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article imageEssential Science: Space-food for astronauts made from bacteria

By Tim Sandle     Nov 30, 2015 in Science
Longer hauls on the International Space Station (ISS) or deep space missions pose problems in terms of the food supply for astronauts. To help to overcome this, sugar-producing bacteria are to be tested in space as a potential food source for astronauts.
In the new study, astronauts will see if bacteria that produce sugar can be used to create a food source for astronauts in low-or-zero-gravity situations. One reason for trying, Gizmodo reports, is because "space food" experiments to date have focused on growing plants, such as lettuce. While green vegetative matter will provide some important nutrients, the quantities that can be grown will not provide space travelers with a sufficient number of calories.
The study is set to begin in 2017. At some point, a German-designed satellite will, according to New Scientist magazine, be blasted into space. The payload will contain genetically modified bacteria. The bacteria are trademarked "PowerCell." The bacteria are from the genus Anabaena and the study is being co-ordinated by NASA’s Ames Research Center.
Anabaena are cyanobacteria (what are sometimes mistakenly called "algae".) The bacteria consume plankton and are found in association with many plants, like mosquito fern (Azolla.) An example species is Anabaena variabilis.
Coral reefs need to grow just below the sea surface so that the corals  symbiotic photosynthetic alg...
Coral reefs need to grow just below the sea surface so that the corals' symbiotic photosynthetic algae can absorb sunlight.
Tom DeCarlo, Woods Hole Oceanographic Institution
While most cyanobacteria are what are termed photoautotrophs (dependent on sunlight for energy), a few can take up and use sugars either only in the light, or in the dark. Through using light, Anabaena are capable of photosynthesis, which creates sugar (fructose) from carbon dioxide, water and sunlight. A small quantity of sugar is excreted from each bacterium during the process. Scientists think this can be captured and use as the basis of a food source. The genetic manipulation of the organism is designed to lead to a higher output of sugar than the "natural" form of the bacterium is capable of.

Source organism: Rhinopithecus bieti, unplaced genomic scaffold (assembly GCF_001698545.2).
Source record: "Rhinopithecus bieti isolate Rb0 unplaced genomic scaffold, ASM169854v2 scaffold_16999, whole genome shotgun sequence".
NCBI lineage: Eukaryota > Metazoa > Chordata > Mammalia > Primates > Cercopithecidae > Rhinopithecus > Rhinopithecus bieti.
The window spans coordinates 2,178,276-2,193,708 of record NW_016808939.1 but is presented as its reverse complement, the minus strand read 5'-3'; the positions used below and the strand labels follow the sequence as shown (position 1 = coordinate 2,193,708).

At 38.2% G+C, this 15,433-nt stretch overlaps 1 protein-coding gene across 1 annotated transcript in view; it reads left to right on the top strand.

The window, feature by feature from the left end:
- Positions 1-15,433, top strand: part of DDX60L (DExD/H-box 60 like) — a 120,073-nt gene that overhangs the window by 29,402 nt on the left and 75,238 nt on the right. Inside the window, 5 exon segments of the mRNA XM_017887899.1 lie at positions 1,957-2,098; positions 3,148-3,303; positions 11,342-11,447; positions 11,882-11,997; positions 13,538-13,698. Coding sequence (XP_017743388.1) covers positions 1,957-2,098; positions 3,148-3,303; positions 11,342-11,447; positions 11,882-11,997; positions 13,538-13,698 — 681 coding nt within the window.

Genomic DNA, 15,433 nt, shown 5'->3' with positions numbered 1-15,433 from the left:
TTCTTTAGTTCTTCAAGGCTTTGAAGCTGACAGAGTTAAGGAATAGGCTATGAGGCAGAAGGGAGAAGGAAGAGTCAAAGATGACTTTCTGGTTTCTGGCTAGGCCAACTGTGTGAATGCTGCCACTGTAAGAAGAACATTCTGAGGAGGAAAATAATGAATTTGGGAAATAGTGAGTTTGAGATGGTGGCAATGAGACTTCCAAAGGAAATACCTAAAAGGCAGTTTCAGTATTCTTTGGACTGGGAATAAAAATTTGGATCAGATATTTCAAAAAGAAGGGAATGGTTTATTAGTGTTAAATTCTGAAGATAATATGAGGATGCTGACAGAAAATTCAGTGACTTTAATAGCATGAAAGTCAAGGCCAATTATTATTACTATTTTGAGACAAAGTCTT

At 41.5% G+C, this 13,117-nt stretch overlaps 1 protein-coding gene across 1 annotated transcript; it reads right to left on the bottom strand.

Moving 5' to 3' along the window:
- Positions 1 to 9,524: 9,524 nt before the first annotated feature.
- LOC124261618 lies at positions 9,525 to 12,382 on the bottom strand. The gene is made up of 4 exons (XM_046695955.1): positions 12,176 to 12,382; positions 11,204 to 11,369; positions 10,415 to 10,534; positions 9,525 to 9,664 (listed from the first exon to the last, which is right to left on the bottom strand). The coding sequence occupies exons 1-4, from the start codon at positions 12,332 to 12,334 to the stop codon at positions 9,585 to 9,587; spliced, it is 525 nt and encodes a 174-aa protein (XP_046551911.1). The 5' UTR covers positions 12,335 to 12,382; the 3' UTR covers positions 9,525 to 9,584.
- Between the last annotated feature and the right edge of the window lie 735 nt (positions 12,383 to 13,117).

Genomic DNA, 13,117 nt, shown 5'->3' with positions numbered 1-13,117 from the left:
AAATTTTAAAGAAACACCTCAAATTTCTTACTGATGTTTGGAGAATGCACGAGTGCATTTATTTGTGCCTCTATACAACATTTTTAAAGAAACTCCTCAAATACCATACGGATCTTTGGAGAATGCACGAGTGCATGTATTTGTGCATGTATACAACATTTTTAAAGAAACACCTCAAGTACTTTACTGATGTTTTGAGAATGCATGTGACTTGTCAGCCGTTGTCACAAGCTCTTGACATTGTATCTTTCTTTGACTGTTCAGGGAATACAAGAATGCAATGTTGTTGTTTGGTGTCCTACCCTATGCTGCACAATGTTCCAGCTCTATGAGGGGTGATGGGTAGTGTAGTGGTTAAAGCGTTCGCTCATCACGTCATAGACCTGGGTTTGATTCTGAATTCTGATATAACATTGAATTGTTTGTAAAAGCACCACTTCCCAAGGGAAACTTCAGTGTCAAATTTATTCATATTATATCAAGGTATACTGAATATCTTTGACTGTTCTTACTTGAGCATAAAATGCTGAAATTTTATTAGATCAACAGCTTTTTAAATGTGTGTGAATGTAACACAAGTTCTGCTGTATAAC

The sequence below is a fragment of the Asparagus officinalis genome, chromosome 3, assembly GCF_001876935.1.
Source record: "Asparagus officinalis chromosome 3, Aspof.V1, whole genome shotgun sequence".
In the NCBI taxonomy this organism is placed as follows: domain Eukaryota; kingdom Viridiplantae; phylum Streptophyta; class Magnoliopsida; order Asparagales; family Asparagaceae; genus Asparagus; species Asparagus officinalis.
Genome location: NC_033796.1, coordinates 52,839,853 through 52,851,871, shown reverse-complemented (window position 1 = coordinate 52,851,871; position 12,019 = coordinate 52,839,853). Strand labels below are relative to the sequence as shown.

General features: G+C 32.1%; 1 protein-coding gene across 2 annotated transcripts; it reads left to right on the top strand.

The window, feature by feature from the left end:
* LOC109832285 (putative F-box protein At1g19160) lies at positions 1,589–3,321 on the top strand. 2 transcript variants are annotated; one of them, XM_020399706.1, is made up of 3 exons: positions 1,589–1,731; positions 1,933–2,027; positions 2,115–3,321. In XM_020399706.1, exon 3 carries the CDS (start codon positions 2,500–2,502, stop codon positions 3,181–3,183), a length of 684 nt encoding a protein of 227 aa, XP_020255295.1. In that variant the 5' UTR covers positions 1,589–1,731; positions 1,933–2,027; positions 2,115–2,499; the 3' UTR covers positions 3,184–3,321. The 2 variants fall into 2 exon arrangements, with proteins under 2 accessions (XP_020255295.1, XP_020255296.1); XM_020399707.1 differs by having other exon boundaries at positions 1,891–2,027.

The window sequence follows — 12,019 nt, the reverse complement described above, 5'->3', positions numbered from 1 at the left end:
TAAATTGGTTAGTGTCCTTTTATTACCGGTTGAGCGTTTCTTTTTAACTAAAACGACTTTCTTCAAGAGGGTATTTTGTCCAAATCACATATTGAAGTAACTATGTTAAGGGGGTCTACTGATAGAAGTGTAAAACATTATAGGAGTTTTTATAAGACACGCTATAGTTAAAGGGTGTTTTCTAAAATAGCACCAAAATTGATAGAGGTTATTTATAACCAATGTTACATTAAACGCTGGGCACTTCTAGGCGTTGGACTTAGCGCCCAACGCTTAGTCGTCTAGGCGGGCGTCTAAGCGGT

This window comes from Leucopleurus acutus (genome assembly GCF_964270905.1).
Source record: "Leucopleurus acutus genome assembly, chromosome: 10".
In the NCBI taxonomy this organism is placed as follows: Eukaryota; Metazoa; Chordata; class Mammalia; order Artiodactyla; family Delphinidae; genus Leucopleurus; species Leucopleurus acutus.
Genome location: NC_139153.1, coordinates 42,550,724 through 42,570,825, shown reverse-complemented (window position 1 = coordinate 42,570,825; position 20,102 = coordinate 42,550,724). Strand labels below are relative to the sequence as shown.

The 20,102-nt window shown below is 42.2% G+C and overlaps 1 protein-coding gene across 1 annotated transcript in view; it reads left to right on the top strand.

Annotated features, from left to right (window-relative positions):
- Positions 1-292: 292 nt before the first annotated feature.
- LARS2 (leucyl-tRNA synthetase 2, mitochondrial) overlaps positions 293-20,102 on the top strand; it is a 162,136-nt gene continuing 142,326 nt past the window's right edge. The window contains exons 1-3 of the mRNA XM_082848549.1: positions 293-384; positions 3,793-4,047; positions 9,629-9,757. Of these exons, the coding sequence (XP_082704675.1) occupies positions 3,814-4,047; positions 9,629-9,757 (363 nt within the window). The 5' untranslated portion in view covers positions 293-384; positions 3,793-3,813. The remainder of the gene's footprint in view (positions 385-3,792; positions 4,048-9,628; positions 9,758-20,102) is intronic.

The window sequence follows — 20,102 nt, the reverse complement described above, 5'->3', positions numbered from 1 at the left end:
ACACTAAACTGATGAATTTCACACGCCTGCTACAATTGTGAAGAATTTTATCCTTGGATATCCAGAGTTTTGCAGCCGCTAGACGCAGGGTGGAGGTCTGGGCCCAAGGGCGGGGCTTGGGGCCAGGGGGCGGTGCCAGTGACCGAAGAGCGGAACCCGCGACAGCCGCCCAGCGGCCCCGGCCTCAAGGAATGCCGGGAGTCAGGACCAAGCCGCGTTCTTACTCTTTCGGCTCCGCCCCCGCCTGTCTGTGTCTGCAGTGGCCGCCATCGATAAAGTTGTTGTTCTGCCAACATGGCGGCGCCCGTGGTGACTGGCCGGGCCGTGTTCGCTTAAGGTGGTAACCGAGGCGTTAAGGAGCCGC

While studies on Earth suggest the experiment will be successful, the effects of different gravitational pulls, as found onboard the ISS, could alter the biochemical synthesis, rendering the sugar production unsuccessful or too inefficient to be worthwhile.
In order to assess the quantity of sugar produced during the six-month trial, the research team has also engineered the bacterium Bacillus subtilis to turn those sugars into a red pigment. This will allow the sugar production to be quantified, through sensors detecting the degree of color change.
Matt Damon stars in Ridley Scott s  The Martian
Matt Damon stars in Ridley Scott's 'The Martian'
Twentieth Century Fox
Moving down an alternative route, scientists based at the Queensland University of Technology have found a gene in the native Australian tobacco plant Nicotiana benthamiana (commonly called Pitjuri.) This is of interest because the plant is very hardy and can survive prolonged periods of drought. Locating the gene could aid with genetically engineering plants to grow in space or even on barren planets like Mars. The latter could lead to something similar to the vegetable growing antics of Matt Damon's character in the movie The Martian.
The Australian study is published in the journal Nature Plants. The article is titled: “The extremophile Nicotiana benthamiana has traded viral defence for early vigour."
Other "space food" initiatives include seeing whether 3D printing can be used to produce pizzas and pharmaceutical drugs, in addition to tools. These additive manufacturing processes remain at an early stage, although results are promising. With pharmaceuticals, Digital Journal reported earlier this year about the top medications required by astronauts being sleeping pills and skin ointments (in fact, not very different to the first aid bag packed by airline pilots).
The shuttle Endeavor docked at the ISS. This photo was taken by Expedition 27 crew member Paolo Nesp...
The shuttle Endeavor docked at the ISS. This photo was taken by Expedition 27 crew member Paolo Nespoli from the Soyuz TMA-20 following its undocking on May 23, 2011.
NASA / Paolo Nespoli
In current practice, U.S. astronauts aboard ISS are encouraged by their government to drink "water" produced from their own urine. Russian cosmonauts, however, refuse to drink recycled urine. The pee from the Russian team doesn't go to water, however; The Guardian reports that U.S. astronauts willingly drink it.
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